Friday, November 25, 2011
Breaking Up Hacienda Luisita May Not Be A Good Thing
I can understand the jubilation of some people over the Supreme Court's decision to have Hacienda Luisita broken up and divided among its farmer beneficiaries. On the surface of things, giving land to the landless may seem like a pretty good way of redistributing wealth and reducing poverty.
Under the CARP, farmer tenants are suppposed to get 3 hectares each, but if you divide the total land to be distributed (around 4,000 or 5,000) by the number for farmer beneficiaries (6,000), that result would be farmers having just .75 hectares each.
Kasangga Party List Representative Ted Harresco pointed put something that I've heard before, and it is simply that small farms are basically losing ventures if operated independently.
First, you don't get the economies of scale that would enable you to get farm inputs at a lower price or employ these inputs efficiently. Second, being a small independently operated farm, the farmer would have a hard time negotiating for a good price for his crop.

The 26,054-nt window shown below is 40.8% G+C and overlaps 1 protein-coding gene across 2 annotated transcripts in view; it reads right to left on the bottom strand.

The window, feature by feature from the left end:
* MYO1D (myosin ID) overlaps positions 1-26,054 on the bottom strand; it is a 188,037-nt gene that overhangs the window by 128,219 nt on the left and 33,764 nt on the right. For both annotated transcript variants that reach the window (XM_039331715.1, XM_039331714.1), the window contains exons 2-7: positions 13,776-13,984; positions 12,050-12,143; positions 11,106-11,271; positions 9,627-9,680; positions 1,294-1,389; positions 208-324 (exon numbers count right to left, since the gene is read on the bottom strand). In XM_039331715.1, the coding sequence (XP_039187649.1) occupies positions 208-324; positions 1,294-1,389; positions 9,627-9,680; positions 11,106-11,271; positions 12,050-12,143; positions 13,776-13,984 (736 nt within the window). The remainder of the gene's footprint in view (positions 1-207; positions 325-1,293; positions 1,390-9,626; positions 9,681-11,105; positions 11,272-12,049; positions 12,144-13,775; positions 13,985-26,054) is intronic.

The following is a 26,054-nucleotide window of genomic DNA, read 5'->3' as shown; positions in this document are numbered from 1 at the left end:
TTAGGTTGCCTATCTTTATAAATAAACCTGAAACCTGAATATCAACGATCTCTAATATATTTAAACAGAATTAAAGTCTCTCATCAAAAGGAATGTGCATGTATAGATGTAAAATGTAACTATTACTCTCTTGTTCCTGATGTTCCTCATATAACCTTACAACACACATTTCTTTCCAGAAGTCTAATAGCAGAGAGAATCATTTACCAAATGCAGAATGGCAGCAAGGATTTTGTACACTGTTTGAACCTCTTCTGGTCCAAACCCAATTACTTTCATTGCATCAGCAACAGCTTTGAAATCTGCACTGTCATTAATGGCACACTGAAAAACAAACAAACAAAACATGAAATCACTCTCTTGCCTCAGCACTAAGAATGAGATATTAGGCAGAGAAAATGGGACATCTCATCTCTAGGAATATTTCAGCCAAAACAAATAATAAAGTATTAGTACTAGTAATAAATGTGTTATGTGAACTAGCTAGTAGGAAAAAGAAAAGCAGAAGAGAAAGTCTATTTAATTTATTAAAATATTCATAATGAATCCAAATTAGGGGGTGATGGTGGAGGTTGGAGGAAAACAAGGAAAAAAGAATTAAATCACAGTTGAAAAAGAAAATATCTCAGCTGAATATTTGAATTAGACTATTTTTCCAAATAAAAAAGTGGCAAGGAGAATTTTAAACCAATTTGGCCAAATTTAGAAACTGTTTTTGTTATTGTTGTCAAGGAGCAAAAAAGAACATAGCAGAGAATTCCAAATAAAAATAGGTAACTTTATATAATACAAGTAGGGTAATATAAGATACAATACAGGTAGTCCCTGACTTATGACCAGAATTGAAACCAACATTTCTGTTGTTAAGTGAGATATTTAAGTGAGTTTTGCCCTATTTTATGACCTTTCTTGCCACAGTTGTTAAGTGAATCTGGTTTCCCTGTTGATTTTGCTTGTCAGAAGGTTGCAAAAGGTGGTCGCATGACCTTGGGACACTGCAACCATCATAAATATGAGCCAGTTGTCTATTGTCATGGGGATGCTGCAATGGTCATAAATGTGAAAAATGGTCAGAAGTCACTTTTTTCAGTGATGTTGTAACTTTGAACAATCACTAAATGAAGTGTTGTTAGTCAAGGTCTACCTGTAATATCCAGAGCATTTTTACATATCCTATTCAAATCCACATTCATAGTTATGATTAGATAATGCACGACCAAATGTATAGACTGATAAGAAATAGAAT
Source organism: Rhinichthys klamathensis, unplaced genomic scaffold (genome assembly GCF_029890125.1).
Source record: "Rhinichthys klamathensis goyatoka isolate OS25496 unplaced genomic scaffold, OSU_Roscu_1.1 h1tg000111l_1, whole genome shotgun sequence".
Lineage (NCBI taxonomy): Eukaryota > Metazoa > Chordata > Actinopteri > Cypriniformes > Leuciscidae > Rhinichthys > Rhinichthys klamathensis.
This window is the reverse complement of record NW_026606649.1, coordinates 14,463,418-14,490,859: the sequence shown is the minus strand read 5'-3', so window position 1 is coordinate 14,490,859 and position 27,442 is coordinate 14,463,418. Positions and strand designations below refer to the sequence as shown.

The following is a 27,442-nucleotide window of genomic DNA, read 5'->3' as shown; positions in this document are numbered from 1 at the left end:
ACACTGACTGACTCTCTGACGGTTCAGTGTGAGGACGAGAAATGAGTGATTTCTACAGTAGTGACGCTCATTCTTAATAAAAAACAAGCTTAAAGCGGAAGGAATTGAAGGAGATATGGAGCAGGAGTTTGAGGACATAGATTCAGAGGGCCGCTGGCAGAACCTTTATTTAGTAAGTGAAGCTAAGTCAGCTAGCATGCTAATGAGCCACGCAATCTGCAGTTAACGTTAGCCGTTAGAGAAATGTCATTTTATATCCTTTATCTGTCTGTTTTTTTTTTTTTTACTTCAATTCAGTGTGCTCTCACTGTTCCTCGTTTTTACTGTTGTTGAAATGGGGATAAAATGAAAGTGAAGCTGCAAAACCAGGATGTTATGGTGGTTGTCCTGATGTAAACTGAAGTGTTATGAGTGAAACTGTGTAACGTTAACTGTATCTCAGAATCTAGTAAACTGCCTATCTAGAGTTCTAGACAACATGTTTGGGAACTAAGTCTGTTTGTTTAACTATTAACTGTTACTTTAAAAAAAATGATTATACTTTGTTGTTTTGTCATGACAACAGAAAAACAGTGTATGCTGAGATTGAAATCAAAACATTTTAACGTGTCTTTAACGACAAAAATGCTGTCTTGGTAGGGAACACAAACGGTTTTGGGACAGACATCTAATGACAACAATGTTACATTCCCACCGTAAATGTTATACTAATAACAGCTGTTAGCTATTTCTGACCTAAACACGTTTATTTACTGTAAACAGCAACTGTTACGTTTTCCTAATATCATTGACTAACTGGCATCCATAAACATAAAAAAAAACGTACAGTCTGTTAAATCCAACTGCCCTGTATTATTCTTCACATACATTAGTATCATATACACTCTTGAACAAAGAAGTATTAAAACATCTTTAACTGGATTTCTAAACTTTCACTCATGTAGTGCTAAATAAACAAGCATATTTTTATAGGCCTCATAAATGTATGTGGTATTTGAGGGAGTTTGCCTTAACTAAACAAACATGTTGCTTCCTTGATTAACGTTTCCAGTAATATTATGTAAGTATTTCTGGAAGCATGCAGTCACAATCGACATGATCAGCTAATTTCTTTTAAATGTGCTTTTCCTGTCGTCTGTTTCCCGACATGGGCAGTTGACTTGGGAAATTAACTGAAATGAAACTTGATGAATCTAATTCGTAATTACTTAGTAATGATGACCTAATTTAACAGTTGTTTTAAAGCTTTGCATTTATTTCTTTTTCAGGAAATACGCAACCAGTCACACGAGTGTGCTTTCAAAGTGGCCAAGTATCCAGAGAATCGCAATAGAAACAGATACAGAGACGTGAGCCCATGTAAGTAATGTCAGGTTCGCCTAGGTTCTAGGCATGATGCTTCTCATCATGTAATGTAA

Large collectively operated farms, in contrast, have the benefits of being able to negotiate a better deal on farm inputs either through lower prices or better terms. Moreover, in selling their produce, they can - to some extent - actually have more control over the selling price.
Harresco believes, based on his view of the average lifespan of farmer cooperatives, that it will be very difficult for the farmer beneficiaries who chose to operate their farms individually to make a profit.
Land is capital in economic theory, but in reality, land that is untilled and unproductive is just empty space.
Poverty, as I have said before, is not the lack of money but the lack of options.
A small plot of land limits a farmers options to the crops that would have the best chance of returning profit, it would limit his access to good financing deals, and limit his ability to negotiate a good price for his produce.
Perhaps one way that the farmer beneficiaries of Hacienda Luisita can ensure the profitable operation of their individual farms is to reintegrate the small individual plots and operate the land collectively.
This might seem similar to the idea of a Share Distribution Option already tackled by the high court, but, if ever the farmer do create a similar arrangement in the future, it will be without the participation of the Aquino-Cojuancos.